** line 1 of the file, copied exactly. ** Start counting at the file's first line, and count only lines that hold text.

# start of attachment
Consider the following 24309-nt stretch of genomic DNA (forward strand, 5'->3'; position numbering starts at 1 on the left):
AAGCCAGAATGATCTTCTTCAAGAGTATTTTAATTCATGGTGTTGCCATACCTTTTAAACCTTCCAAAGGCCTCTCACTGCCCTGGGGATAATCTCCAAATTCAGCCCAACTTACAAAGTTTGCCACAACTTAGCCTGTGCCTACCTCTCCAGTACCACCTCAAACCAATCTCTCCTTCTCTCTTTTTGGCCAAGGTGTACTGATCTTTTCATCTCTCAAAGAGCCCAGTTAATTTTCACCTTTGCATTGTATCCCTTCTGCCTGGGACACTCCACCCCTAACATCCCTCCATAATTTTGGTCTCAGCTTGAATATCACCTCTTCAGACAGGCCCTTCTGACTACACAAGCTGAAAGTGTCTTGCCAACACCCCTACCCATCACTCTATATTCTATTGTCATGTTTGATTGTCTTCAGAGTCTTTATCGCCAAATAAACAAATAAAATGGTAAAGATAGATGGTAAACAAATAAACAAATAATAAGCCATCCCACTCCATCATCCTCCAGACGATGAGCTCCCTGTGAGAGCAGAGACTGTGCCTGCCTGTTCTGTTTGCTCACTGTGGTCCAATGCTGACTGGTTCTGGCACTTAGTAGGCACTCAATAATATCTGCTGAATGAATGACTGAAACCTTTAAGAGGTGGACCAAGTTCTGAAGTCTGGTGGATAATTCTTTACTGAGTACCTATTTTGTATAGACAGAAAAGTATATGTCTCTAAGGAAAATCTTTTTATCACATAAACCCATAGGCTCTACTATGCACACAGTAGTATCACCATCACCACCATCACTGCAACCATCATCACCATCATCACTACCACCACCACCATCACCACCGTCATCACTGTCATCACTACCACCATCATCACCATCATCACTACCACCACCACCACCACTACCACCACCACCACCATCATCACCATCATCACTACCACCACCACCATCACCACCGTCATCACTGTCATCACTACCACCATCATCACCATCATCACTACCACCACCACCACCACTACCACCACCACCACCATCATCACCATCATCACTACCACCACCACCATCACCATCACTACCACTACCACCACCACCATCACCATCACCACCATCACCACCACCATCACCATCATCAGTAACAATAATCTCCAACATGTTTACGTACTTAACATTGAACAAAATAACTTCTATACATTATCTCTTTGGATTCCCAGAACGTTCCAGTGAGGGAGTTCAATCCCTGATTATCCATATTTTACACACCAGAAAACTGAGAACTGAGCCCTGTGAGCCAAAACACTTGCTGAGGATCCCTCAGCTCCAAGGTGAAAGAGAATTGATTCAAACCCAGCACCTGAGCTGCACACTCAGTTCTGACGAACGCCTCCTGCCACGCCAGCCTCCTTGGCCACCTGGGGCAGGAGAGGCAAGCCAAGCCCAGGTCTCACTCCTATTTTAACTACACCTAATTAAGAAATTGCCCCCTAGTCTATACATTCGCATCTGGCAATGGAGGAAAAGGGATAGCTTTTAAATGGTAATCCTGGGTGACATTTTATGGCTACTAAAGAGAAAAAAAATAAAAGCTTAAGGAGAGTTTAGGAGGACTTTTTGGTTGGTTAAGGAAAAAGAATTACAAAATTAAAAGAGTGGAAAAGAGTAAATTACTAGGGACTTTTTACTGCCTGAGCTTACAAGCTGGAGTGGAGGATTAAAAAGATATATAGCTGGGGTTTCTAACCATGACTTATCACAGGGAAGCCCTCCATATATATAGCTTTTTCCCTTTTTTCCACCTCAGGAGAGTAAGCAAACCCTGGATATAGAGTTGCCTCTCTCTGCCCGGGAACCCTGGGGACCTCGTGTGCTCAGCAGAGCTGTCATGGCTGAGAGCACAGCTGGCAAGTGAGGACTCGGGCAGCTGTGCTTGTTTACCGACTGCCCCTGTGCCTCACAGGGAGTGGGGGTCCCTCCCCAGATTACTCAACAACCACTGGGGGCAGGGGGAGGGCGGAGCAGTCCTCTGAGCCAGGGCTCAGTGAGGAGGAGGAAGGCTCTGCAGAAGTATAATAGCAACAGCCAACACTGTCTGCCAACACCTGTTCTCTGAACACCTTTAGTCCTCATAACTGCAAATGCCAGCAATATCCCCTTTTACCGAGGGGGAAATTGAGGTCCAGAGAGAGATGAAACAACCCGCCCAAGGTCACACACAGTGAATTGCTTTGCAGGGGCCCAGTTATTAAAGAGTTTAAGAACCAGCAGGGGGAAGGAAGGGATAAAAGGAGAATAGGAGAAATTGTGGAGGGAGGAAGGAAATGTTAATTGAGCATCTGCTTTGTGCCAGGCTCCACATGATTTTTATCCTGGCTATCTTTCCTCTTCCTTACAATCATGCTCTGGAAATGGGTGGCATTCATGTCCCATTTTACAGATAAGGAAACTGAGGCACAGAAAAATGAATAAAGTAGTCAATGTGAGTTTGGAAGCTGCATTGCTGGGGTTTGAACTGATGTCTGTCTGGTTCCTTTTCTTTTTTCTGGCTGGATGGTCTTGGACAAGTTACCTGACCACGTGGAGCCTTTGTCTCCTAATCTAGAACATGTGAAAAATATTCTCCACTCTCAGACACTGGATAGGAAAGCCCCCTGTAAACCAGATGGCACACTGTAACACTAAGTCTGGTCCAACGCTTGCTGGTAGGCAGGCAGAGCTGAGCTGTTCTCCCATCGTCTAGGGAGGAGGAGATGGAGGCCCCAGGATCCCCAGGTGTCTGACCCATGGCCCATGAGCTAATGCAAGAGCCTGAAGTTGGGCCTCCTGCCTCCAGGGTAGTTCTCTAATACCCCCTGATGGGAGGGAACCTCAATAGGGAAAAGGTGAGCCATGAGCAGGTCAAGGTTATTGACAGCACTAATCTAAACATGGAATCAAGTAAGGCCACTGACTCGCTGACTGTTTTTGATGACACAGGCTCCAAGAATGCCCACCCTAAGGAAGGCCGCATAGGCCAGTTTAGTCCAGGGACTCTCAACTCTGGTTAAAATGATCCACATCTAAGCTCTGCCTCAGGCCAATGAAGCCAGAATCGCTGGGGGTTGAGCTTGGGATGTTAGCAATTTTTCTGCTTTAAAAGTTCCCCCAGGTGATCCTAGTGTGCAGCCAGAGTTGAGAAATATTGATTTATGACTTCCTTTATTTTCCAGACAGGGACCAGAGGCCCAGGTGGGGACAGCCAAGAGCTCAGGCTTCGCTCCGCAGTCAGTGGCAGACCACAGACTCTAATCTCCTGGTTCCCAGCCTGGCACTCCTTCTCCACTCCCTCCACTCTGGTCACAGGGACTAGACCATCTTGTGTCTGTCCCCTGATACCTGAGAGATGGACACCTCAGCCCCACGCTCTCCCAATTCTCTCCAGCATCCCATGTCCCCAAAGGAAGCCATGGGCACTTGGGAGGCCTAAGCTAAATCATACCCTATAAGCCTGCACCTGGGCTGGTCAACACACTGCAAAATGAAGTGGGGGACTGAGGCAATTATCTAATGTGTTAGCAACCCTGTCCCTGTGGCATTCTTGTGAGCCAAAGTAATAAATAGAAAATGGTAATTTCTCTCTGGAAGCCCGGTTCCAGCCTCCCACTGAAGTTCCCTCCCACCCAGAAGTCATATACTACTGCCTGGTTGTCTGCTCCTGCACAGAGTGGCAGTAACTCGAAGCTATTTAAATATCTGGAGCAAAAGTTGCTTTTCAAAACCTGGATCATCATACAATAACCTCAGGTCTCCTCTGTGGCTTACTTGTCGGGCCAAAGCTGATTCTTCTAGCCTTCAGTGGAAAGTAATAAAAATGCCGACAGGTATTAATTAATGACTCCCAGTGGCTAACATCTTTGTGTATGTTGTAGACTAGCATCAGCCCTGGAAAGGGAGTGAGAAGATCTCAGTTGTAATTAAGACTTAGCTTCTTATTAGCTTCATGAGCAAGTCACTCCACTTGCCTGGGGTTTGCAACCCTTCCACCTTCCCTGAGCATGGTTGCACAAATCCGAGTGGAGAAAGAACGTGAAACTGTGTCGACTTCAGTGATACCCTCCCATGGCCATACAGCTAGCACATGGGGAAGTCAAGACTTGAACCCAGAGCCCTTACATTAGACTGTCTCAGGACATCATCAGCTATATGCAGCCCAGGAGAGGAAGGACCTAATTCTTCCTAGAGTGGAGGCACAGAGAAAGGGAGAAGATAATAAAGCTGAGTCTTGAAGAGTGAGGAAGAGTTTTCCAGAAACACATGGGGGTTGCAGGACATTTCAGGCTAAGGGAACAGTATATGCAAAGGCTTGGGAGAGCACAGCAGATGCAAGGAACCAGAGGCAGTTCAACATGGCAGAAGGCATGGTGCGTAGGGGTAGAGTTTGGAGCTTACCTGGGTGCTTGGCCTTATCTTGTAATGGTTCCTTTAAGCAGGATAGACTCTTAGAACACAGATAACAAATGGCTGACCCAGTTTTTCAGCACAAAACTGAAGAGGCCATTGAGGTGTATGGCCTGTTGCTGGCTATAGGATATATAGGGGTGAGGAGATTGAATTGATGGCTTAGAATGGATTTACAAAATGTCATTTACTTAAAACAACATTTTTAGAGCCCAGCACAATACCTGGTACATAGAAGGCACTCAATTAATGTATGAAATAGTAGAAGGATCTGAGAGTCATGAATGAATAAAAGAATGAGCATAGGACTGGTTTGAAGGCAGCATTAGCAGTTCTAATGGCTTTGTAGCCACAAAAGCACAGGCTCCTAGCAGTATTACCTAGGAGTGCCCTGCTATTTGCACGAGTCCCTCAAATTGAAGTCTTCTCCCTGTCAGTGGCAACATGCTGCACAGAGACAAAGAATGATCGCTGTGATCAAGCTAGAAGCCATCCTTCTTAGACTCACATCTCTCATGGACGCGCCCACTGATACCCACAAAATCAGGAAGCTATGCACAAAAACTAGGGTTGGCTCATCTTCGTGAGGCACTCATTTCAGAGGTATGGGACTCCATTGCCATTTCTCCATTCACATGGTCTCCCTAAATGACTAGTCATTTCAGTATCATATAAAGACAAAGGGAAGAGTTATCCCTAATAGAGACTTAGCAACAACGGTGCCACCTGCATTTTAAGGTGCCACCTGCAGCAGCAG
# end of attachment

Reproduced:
Consider the following 24309-nt stretch of genomic DNA (forward strand, 5'->3'; position numbering starts at 1 on the left):